I note that this is a prediction that sticks its neck out, if anybody wants to try. I have PDFs of both threads, including all comments, that I share with anyone who requests them.

comment by Vaniver · 2018-05-28T20:45:58.343Z · score: 23 (5 votes) · LW · GW
I have PDFs of both threads, including all comments, that I share with anyone who requests them.

I am curious about the trivial inconvenience, here; why not just share the PDFs with a link, instead of requiring people to ask you for them first?

comment by Raemon · 2018-05-25T20:35:48.115Z · score: 31 (6 votes) · LW · GW

Highly endorse this. And this is fact might be the entirety of my crux of disagreement.

(expressing wariness about delving into the details here. I am not willing to delve into details that focus on the recent Benquo thread until I've had a chance to talk to Ben in more detail. Interested in diving into details re: past discussions I've had with Duncan, but would probably prefer to do that in a non-public setting because the nature-of-the-thing makes it harder)

[edit: I think I have cruxes separate from this, but they might be similar/entangled]

comment by Benquo · 2018-05-31T08:38:58.037Z · score: 26 (5 votes) · LW · GW

I was definitely something like triggered, but as far as I can tell, specific bounded attempts to tell me what I was doing wrong were easy for me to evaluate, and comments that attempted to take my perspective seemed pretty far off and substantially exacerbated this. Notably, I found it comparatively easy to engage with Duncan's criticisms.

comment by Said Achmiz (SaidAchmiz) · 2018-05-26T00:38:27.656Z · score: 11 (4 votes) · LW · GW

… ideally I’d want norms that make it okay to say things like “hey, based on X, Y, and Z I suspect you’re currently a little triggered, do you want to slow down this conversation in A, B, or C way?” without this being taken as, like, a horrendous overreaching accusation.

That does seem pretty overreaching to me, though. I mean, it would certainly have the effect of “slowing down the conversation”, in that I wouldn’t want to converse with someone who used this sort of rhetorical move!

comment by Duncan_Sabien · 2018-05-26T02:38:37.026Z · score: 32 (10 votes) · LW · GW

There has to be some way to add the hypothesis that someone is triggered into the conversation. Like, sure, maybe the given example doesn't cut it, and maybe it's hard/tricky/subtle/we won't get it on the first five tries/no one solution will fit all situations. And maybe you're pointing at something like, this isn't really a hypothesis, but is an assertion clothed so as to be sneakily defensible.

But people do get triggered, and LessWrong has got to be the kind of place where that, itself, can be taken as object—if not by the person who's currently in the middle of a triggered state, then at least by the people around them.

comment by Said Achmiz (SaidAchmiz) · 2018-05-26T05:03:39.169Z · score: 39 (13 votes) · LW · GW

There has to be some way to add the hypothesis that someone is triggered into the conversation. … But people do get triggered, and LessWrong has got to be the kind of place where that, itself, can be taken as object—if not by the person who’s currently in the middle of a triggered state, then at least by the people around them.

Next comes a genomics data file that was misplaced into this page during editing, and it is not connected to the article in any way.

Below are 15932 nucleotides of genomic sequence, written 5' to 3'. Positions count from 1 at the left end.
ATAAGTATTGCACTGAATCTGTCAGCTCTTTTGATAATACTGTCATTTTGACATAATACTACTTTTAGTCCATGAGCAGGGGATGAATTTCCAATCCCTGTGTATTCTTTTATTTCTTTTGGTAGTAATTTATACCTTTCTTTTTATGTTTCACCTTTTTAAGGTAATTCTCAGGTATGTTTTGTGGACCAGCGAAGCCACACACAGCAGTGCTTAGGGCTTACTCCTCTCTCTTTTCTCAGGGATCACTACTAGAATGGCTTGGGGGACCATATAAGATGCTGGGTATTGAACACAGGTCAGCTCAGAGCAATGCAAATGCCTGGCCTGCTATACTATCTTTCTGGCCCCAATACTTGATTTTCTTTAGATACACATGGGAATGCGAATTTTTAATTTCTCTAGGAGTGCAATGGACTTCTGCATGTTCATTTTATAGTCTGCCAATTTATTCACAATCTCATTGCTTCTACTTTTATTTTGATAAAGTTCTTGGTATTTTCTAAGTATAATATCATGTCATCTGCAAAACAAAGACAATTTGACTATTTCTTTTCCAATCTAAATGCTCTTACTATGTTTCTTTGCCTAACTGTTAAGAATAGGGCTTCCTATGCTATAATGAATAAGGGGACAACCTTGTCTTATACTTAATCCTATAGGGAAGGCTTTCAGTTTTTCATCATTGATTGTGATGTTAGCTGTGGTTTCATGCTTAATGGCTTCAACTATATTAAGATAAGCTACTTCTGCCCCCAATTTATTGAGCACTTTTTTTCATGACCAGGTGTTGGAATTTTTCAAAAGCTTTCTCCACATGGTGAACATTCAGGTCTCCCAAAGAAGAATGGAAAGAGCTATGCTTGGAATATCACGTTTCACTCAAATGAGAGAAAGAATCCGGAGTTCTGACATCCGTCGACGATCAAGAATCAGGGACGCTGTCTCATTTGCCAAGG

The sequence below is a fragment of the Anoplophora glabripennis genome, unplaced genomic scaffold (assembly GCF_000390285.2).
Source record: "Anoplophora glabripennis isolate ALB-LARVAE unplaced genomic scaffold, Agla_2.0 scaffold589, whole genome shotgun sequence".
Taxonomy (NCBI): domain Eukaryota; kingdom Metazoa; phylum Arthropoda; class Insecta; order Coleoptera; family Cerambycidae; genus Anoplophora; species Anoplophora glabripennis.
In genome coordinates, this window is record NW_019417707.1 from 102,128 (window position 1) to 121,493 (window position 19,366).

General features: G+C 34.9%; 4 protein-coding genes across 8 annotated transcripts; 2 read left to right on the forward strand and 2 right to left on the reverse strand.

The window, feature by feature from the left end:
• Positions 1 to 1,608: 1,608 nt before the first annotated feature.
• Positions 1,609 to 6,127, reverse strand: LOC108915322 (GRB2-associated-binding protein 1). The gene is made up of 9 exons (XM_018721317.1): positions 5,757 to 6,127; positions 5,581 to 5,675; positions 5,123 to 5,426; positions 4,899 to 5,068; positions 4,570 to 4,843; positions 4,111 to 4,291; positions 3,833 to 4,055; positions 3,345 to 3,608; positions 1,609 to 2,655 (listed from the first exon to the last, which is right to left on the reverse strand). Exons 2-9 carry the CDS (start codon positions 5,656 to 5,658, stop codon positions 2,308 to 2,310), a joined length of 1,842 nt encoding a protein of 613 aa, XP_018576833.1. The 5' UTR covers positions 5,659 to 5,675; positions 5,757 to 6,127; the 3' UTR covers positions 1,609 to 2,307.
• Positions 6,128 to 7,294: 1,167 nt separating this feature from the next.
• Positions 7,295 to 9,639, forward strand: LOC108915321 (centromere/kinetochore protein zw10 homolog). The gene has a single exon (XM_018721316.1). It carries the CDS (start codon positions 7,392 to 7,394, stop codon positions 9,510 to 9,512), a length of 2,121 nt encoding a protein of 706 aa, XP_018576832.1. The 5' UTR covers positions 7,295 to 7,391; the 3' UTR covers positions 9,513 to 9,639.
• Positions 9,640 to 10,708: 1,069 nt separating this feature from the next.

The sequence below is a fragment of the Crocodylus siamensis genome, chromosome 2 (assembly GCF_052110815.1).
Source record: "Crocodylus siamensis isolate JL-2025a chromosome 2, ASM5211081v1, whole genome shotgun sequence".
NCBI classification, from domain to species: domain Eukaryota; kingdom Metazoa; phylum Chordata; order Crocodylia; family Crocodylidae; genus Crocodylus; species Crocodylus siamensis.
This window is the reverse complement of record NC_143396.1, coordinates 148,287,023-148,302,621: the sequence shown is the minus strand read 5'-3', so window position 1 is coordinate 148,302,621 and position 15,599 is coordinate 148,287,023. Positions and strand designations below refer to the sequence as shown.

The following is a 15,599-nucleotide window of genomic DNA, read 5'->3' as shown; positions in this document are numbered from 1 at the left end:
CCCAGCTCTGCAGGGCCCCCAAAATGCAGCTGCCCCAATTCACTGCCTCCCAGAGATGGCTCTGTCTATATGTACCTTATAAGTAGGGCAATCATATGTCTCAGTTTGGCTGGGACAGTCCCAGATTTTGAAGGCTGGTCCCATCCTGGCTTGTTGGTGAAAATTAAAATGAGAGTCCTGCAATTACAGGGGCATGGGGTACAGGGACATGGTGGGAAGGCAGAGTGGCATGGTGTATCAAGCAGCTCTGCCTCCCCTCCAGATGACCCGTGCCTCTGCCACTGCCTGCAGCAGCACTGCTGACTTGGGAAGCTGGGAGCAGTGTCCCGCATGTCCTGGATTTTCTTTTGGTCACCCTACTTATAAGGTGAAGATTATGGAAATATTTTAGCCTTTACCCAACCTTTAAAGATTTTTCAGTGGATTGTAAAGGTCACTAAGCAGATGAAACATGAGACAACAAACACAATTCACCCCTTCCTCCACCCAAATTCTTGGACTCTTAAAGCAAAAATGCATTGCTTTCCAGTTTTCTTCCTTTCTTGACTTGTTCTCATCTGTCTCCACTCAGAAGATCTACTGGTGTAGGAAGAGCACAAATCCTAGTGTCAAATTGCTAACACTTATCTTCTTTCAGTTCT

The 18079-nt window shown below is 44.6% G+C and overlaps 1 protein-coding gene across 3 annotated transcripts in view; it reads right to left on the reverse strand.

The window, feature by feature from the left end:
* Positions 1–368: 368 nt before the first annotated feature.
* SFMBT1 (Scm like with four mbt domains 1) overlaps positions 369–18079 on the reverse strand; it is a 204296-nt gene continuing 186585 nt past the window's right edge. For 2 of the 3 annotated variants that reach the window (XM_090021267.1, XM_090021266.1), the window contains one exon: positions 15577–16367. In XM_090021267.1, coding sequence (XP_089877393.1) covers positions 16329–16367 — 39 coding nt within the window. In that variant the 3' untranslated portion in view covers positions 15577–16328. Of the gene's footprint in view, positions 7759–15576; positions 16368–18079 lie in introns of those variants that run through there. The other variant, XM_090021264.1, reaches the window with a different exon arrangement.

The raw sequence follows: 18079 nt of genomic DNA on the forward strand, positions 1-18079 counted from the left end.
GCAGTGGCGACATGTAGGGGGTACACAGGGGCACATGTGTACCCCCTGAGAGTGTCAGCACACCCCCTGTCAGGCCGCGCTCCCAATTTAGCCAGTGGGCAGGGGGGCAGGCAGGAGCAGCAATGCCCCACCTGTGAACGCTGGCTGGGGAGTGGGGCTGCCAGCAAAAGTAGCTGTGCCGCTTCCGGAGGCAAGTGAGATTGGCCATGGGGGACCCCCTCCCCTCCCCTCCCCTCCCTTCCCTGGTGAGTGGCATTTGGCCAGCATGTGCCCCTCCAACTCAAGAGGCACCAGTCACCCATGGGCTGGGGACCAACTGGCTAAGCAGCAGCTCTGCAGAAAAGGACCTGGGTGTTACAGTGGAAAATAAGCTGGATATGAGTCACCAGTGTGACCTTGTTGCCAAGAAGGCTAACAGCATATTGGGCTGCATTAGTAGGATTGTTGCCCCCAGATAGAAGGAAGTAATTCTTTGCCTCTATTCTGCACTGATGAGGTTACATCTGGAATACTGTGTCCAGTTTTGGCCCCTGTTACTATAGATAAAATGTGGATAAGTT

I don’t agree with this at all. In fact, I’d say precisely the opposite: Less Wrong has got to be exactly the kind of place where “someone is triggered” should not be added into the conversation—neither by the “triggered” person, nor by others.

My emotional state is my own business. If we are having a conversation on Less Wrong, and I do something which violates some norm, by all means confront me about that violation. I will not use being “triggered” as an excuse, a justification, or even a thing that you have any obligation at all to consider; in return, you will not psychoanalyze me and ask things like whether I am “triggered”. That is—or, rather, that absolutely should be—the social contract.

On Less Wrong (or any similar forum), the interface that we implement is “person who does not, in the context of a conversation/debate/discussion/argument, have any emotional states that have any bearing on how the interaction proceeds”. You can have all the emotional states you want; but they are implementation details, which I should not see. In another context—perhaps even another discussion, here on Less Wrong—we can discuss those emotional states just like we can discuss anything else. But implementation details must not ever affect the integrity of the interace. Likewise, my implementation details are none of your business. Obey the Law of Demeter.

comment by Unreal · 2018-05-26T09:16:35.064Z · score: 31 (13 votes) · LW · GW

Maybe this "social contract" is a fine thing for LessWrong to uphold.

But rationalists should not uphold it, in all places, at all times. In fact, in places where active truth-seeking occurs, this contract should be deliberately (consensually) dropped.

Double Cruxing often involves showing each other the implementation details. I open up my compartments and show you their inner workings. This means sharing emotional states and reactions. My cruxes are here, here, and here, and they're not straightforward, System-2-based propositions. They are fuzzy and emotionally-laden expectations, movies in my head, urges in my body, visceral taste reactions.